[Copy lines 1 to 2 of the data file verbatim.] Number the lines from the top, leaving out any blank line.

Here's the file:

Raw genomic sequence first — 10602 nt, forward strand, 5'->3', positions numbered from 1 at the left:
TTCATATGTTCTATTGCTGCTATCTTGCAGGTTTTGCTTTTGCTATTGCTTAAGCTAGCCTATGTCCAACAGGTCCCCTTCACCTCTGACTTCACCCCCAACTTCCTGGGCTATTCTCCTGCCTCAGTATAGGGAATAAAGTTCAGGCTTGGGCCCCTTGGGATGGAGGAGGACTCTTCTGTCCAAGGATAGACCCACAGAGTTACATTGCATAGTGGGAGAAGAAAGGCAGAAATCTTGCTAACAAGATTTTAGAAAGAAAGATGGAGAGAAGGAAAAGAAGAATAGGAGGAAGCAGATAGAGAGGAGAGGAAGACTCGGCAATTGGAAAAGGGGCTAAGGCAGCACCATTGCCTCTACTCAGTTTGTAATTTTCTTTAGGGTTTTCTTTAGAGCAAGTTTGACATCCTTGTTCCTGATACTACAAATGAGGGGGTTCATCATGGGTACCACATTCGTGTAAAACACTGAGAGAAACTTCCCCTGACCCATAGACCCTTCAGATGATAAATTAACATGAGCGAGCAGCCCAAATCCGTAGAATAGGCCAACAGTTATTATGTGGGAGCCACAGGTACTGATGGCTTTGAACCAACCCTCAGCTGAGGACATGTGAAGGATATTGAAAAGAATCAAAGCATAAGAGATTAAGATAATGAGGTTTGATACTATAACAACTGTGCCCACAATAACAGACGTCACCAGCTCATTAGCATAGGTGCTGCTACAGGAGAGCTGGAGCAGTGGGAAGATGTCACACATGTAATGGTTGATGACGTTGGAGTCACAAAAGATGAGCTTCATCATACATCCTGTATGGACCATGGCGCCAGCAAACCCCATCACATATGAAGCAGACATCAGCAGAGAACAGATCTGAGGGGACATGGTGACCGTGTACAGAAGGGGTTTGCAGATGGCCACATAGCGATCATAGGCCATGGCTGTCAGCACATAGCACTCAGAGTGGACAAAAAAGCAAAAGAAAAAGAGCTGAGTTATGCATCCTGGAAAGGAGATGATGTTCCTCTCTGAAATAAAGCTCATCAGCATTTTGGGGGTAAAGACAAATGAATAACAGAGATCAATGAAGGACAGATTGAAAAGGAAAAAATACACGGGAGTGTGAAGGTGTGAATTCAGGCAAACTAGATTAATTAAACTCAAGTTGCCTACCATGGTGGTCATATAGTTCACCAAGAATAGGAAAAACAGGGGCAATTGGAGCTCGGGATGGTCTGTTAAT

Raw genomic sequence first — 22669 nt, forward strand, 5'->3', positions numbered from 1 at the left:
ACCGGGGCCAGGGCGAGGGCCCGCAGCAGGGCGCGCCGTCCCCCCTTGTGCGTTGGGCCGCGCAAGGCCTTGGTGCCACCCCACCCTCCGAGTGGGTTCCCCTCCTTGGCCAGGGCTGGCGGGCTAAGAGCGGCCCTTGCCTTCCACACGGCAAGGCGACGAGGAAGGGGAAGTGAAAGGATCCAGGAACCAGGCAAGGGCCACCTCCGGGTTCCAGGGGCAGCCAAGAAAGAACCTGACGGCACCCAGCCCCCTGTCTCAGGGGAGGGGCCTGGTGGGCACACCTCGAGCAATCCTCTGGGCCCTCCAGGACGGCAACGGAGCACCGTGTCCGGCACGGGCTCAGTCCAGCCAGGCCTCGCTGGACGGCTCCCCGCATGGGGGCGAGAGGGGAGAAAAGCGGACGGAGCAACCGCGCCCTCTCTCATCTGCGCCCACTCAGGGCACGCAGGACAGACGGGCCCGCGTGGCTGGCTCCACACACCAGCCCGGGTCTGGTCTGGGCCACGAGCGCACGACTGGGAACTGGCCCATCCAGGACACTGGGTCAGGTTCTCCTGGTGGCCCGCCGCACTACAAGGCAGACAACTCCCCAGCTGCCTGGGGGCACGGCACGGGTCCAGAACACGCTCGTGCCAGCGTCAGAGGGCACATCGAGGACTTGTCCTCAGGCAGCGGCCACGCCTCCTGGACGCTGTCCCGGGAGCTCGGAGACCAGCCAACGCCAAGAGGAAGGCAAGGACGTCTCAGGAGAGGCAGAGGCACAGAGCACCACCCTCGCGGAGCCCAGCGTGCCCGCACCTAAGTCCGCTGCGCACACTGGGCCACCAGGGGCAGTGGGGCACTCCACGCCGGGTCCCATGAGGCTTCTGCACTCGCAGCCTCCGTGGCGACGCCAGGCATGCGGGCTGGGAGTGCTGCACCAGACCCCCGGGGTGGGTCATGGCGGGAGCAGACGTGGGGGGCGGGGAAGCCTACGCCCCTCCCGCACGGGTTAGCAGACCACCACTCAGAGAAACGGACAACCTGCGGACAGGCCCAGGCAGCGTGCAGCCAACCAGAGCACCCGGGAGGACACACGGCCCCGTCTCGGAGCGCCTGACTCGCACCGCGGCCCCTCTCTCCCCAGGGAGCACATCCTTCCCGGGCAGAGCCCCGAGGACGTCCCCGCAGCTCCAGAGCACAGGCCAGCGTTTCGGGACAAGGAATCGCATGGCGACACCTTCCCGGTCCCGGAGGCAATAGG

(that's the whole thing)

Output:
Raw genomic sequence first — 10602 nt, forward strand, 5'->3', positions numbered from 1 at the left:
TTCATATGTTCTATTGCTGCTATCTTGCAGGTTTTGCTTTTGCTATTGCTTAAGCTAGCCTATGTCCAACAGGTCCCCTTCACCTCTGACTTCACCCCCAACTTCCTGGGCTATTCTCCTGCCTCAGTATAGGGAATAAAGTTCAGGCTTGGGCCCCTTGGGATGGAGGAGGACTCTTCTGTCCAAGGATAGACCCACAGAGTTACATTGCATAGTGGGAGAAGAAAGGCAGAAATCTTGCTAACAAGATTTTAGAAAGAAAGATGGAGAGAAGGAAAAGAAGAATAGGAGGAAGCAGATAGAGAGGAGAGGAAGACTCGGCAATTGGAAAAGGGGCTAAGGCAGCACCATTGCCTCTACTCAGTTTGTAATTTTCTTTAGGGTTTTCTTTAGAGCAAGTTTGACATCCTTGTTCCTGATACTACAAATGAGGGGGTTCATCATGGGTACCACATTCGTGTAAAACACTGAGAGAAACTTCCCCTGACCCATAGACCCTTCAGATGATAAATTAACATGAGCGAGCAGCCCAAATCCGTAGAATAGGCCAACAGTTATTATGTGGGAGCCACAGGTACTGATGGCTTTGAACCAACCCTCAGCTGAGGACATGTGAAGGATATTGAAAAGAATCAAAGCATAAGAGATTAAGATAATGAGGTTTGATACTATAACAACTGTGCCCACAATAACAGACGTCACCAGCTCATTAGCATAGGTGCTGCTACAGGAGAGCTGGAGCAGTGGGAAGATGTCACACATGTAATGGTTGATGACGTTGGAGTCACAAAAGATGAGCTTCATCATACATCCTGTATGGACCATGGCGCCAGCAAACCCCATCACATATGAAGCAGACATCAGCAGAGAACAGATCTGAGGGGACATGGTGACCGTGTACAGAAGGGGTTTGCAGATGGCCACATAGCGATCATAGGCCATGGCTGTCAGCACATAGCACTCAGAGTGGACAAAAAAGCAAAAGAAAAAGAGCTGAGTTATGCATCCTGGAAAGGAGATGATGTTCCTCTCTGAAATAAAGCTCATCAGCATTTTGGGGGTAAAGACAAATGAATAACAGAGATCAATGAAGGACAGATTGAAAAGGAAAAAATACACGGGAGTGTGAAGGTGTGAATTCAGGCAAACTAGATTAATTAAACTCAAGTTGCCTACCATGGTGGTCATATAGTTCACCAAGAATAGGAAAAACAGGGGCAATTGGAGCTCGGGATGGTCTGTTAAT